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Q & A: Small-town Michigan superintendent tells why he is mandating masks

Eaton Rapids Public Schools Superintendent Bill DeFrance said he’s received “nasty and personal” responses from some parents upset that he is requiring all students and staff to wear masks at the beginning of the school year, regardless of vaccination status.

Sept. 8: Michigan: Masked or vaxxed students more likely to avoid COVID quarantine
Sept. 2: Majority of Michigan students must now mask up, as Ingham, Washtenaw add rules

Aug. 30: Which Michigan school COVID measures work? We asked scientists
Aug. 27:
 Six northern Michigan counties join Wayne with newest school mask mandates

The calls and emails started soon after Eaton Rapids Public Schools Superintendent Bill DeFrance sent the email the morning of Aug. 16.

When school resumes Aug. 30, the letter said, students would be required to wear face masks in school and on buses.

It was a tough decision DeFrance knew would divide the community, and he, the district school board and a team of confidants he relies on for advice had waited as long as they could before making the decision. In the end, DeFrance said, COVID-19 trends were heading in the wrong direction. 

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The reaction was quick, loud and “extreme,” DeFrance said. He expects more of the same at the first school board meeting since he issued the mandate, which is this Wednesday.

The state “strongly recommends” masks be worn in schools, and last  Wednesday, Michigan’s chief medical officer, Dr. Joneigh Khaldun, said she’d recommended to Gov. Gretchen Whitmer that a statewide school mask mandate would decrease COVID infections among the state’s children.

Whitmer and the Michigan Department of Health and Human Services (MDHHS) have stopped short of issuing a school mask mandate, however, as they had during the 2020-21 school year, leaving county health departments and about 900 superintendents in local public school districts and charter schools to make a decision balancing health, evolving research on virus transmission, particularly in schools, infection levels in their community and politics.

Some school districts are mandating masks, while others are making them optional.

Eaton Rapids Public Schools is based in the 5,000-person central Michigan town for which it’s named, and draws students from the surrounding countryside. It is in the heart of a county that split its vote between Joe Biden and Donald Trump, and DeFrance said the community appears equally divided on masks in schools.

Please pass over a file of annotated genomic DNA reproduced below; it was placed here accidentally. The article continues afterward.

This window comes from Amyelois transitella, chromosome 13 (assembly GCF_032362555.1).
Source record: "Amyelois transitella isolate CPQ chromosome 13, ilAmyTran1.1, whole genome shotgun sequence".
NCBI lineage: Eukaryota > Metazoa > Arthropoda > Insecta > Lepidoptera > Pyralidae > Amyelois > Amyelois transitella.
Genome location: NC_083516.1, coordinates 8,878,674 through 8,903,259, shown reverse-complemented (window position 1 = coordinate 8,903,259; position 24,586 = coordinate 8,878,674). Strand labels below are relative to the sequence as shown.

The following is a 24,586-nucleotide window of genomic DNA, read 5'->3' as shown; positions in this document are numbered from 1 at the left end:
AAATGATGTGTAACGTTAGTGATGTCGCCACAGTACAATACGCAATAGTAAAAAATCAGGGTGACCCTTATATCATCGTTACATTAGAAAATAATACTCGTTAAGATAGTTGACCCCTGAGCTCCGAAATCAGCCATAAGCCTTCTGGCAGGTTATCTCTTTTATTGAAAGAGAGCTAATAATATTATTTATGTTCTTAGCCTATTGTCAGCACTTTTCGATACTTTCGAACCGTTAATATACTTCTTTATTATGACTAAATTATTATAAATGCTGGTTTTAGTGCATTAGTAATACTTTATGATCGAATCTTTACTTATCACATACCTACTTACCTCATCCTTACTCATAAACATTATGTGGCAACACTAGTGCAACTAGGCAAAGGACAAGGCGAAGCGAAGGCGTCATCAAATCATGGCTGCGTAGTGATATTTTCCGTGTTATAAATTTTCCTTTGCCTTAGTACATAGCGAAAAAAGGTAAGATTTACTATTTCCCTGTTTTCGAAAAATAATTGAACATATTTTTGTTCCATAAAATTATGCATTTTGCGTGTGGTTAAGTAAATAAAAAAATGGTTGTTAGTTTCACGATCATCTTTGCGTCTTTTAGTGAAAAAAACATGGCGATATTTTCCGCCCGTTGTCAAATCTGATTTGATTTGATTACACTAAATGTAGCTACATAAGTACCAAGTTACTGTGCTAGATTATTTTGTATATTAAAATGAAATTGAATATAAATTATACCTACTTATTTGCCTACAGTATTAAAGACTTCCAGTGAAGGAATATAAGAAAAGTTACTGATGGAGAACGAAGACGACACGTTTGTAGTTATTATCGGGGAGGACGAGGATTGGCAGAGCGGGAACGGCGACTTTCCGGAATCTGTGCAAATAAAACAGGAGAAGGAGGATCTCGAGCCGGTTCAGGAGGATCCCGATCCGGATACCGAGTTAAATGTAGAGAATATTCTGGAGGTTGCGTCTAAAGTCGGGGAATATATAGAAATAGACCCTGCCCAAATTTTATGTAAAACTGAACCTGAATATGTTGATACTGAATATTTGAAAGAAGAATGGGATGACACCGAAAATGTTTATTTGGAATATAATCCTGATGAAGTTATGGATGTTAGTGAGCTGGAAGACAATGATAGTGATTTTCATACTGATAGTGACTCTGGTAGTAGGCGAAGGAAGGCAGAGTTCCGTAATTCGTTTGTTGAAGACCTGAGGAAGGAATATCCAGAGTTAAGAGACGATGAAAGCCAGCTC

DeFrance spoke with Bridge Michigan about how he reached his decision, the reaction in his community and his hopes for the school year.

This interview has been edited for length and clarity.

Bridge: Your letter to parents says that masks will be required inside school buildings regardless of vaccination status. Masks are required on buses, and are optional at outdoor sporting events. How did you make that decision?

The (recent COVID-19) numbers in Eaton County are above the state average.... About 90 percent of our teachers are vaccinated, (but) among students (age 12 and up who are eligible for vaccinations), we’re only at 25 percent vaccination. And half our students (who are under age 12) aren’t eligible (for vaccines).

Then on Friday (Aug. 13), the MDHHS memo came out (strongly recommending face masks in schools).

I polled my board members and talked to (county) health officials and a gentleman who works for me, a retired principal, who helps with COVID. There’s a group of 10 or 12 people I talked to, and there was strong support (for a mask mandate).

Bridge: What are other school districts near you doing?

About half have (mandated) masks, the others are optional.

Bridge: You helped write a letter from superintendents to the governor asking that her administration make a decision about face masks rather than leave it to superintendents. Why?

I do not have the same scientific skills as some people who work there (in the state health department). But if somebody else is uncomfortable making a decision, if I have a reasonable support group around me who believe the same way, I don’t have a problem making that decision.

Bridge: What’s been the reaction in your community?

Extremes. About half have been thank you’s, saying it takes a little bit of guts to do it. Some of them were pretty nasty and pretty personal, as nasty as I’ve seen, other than maybe a snow day.

I knew the reaction would be divisive. But the piece that has played in my mind is: this COVID-19 variant is more transmissible. I have about 300 employees and 2,000-some students, and I have to think about their safety.

Bridge: Have families commented on the decision at a school board meeting?

That will happen at the next board meeting, Aug. 25. Though I expect there will be more discussion of critical race theory.

Bridge: What do you tell parents who are upset about the mask mandate?

In some cases, they’re not interested in my opinion, they just rant and hang up. In other cases, if they say ‘how did you make that decision,’ I send them a copy of the (state health department) guidance.

Kids are resilient. We’re going back to five days a week (of in-person learning), and athletics are back and spectator attendance. Other than the fact we’re going to have a series of health protocols to minimize the health risks, I think the kids are going to have a great year.

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